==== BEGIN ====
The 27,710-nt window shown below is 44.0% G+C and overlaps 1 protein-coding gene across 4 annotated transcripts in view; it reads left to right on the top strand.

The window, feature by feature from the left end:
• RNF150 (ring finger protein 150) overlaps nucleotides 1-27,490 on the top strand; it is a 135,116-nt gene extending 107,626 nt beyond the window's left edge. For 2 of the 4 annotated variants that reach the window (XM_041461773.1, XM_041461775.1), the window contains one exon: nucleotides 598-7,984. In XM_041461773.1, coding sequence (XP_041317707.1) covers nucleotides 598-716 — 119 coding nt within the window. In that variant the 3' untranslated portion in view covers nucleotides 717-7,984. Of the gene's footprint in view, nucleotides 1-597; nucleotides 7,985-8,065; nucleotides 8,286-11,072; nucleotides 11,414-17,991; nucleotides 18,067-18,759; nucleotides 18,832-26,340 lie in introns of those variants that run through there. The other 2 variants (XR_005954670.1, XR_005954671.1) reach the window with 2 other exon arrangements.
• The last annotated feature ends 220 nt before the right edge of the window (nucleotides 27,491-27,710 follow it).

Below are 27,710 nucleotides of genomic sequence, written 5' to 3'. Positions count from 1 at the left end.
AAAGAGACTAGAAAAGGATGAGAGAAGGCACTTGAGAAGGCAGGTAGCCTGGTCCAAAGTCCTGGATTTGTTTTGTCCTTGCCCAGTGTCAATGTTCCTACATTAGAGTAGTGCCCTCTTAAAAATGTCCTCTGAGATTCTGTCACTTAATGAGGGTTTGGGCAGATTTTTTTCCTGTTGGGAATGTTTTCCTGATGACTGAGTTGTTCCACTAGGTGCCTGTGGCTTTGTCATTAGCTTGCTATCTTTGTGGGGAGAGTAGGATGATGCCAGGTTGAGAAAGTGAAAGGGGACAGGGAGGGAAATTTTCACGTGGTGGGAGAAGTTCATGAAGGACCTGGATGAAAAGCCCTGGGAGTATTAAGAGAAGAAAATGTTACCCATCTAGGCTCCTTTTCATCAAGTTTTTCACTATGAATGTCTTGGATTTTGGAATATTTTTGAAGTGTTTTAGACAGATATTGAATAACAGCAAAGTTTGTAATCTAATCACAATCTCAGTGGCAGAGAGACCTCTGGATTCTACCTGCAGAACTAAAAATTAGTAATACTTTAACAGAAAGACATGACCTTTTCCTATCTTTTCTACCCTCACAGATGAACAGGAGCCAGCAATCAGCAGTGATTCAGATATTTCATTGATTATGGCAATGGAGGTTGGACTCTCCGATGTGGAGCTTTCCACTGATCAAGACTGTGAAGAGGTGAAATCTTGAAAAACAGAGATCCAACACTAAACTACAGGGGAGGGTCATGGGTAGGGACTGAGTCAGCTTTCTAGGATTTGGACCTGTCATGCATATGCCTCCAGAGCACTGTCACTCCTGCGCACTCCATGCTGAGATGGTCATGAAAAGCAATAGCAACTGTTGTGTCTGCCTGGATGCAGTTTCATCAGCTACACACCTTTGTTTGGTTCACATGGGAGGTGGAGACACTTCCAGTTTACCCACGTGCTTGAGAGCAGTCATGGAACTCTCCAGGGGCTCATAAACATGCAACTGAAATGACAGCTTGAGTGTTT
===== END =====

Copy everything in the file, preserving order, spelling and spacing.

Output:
The 27,710-nt window shown below is 44.0% G+C and overlaps 1 protein-coding gene across 4 annotated transcripts in view; it reads left to right on the top strand.

The window, feature by feature from the left end:
• RNF150 (ring finger protein 150) overlaps nucleotides 1-27,490 on the top strand; it is a 135,116-nt gene extending 107,626 nt beyond the window's left edge. For 2 of the 4 annotated variants that reach the window (XM_041461773.1, XM_041461775.1), the window contains one exon: nucleotides 598-7,984. In XM_041461773.1, coding sequence (XP_041317707.1) covers nucleotides 598-716 — 119 coding nt within the window. In that variant the 3' untranslated portion in view covers nucleotides 717-7,984. Of the gene's footprint in view, nucleotides 1-597; nucleotides 7,985-8,065; nucleotides 8,286-11,072; nucleotides 11,414-17,991; nucleotides 18,067-18,759; nucleotides 18,832-26,340 lie in introns of those variants that run through there. The other 2 variants (XR_005954670.1, XR_005954671.1) reach the window with 2 other exon arrangements.
• The last annotated feature ends 220 nt before the right edge of the window (nucleotides 27,491-27,710 follow it).

Below are 27,710 nucleotides of genomic sequence, written 5' to 3'. Positions count from 1 at the left end.
AAAGAGACTAGAAAAGGATGAGAGAAGGCACTTGAGAAGGCAGGTAGCCTGGTCCAAAGTCCTGGATTTGTTTTGTCCTTGCCCAGTGTCAATGTTCCTACATTAGAGTAGTGCCCTCTTAAAAATGTCCTCTGAGATTCTGTCACTTAATGAGGGTTTGGGCAGATTTTTTTCCTGTTGGGAATGTTTTCCTGATGACTGAGTTGTTCCACTAGGTGCCTGTGGCTTTGTCATTAGCTTGCTATCTTTGTGGGGAGAGTAGGATGATGCCAGGTTGAGAAAGTGAAAGGGGACAGGGAGGGAAATTTTCACGTGGTGGGAGAAGTTCATGAAGGACCTGGATGAAAAGCCCTGGGAGTATTAAGAGAAGAAAATGTTACCCATCTAGGCTCCTTTTCATCAAGTTTTTCACTATGAATGTCTTGGATTTTGGAATATTTTTGAAGTGTTTTAGACAGATATTGAATAACAGCAAAGTTTGTAATCTAATCACAATCTCAGTGGCAGAGAGACCTCTGGATTCTACCTGCAGAACTAAAAATTAGTAATACTTTAACAGAAAGACATGACCTTTTCCTATCTTTTCTACCCTCACAGATGAACAGGAGCCAGCAATCAGCAGTGATTCAGATATTTCATTGATTATGGCAATGGAGGTTGGACTCTCCGATGTGGAGCTTTCCACTGATCAAGACTGTGAAGAGGTGAAATCTTGAAAAACAGAGATCCAACACTAAACTACAGGGGAGGGTCATGGGTAGGGACTGAGTCAGCTTTCTAGGATTTGGACCTGTCATGCATATGCCTCCAGAGCACTGTCACTCCTGCGCACTCCATGCTGAGATGGTCATGAAAAGCAATAGCAACTGTTGTGTCTGCCTGGATGCAGTTTCATCAGCTACACACCTTTGTTTGGTTCACATGGGAGGTGGAGACACTTCCAGTTTACCCACGTGCTTGAGAGCAGTCATGGAACTCTCCAGGGGCTCATAAACATGCAACTGAAATGACAGCTTGAGTGTTT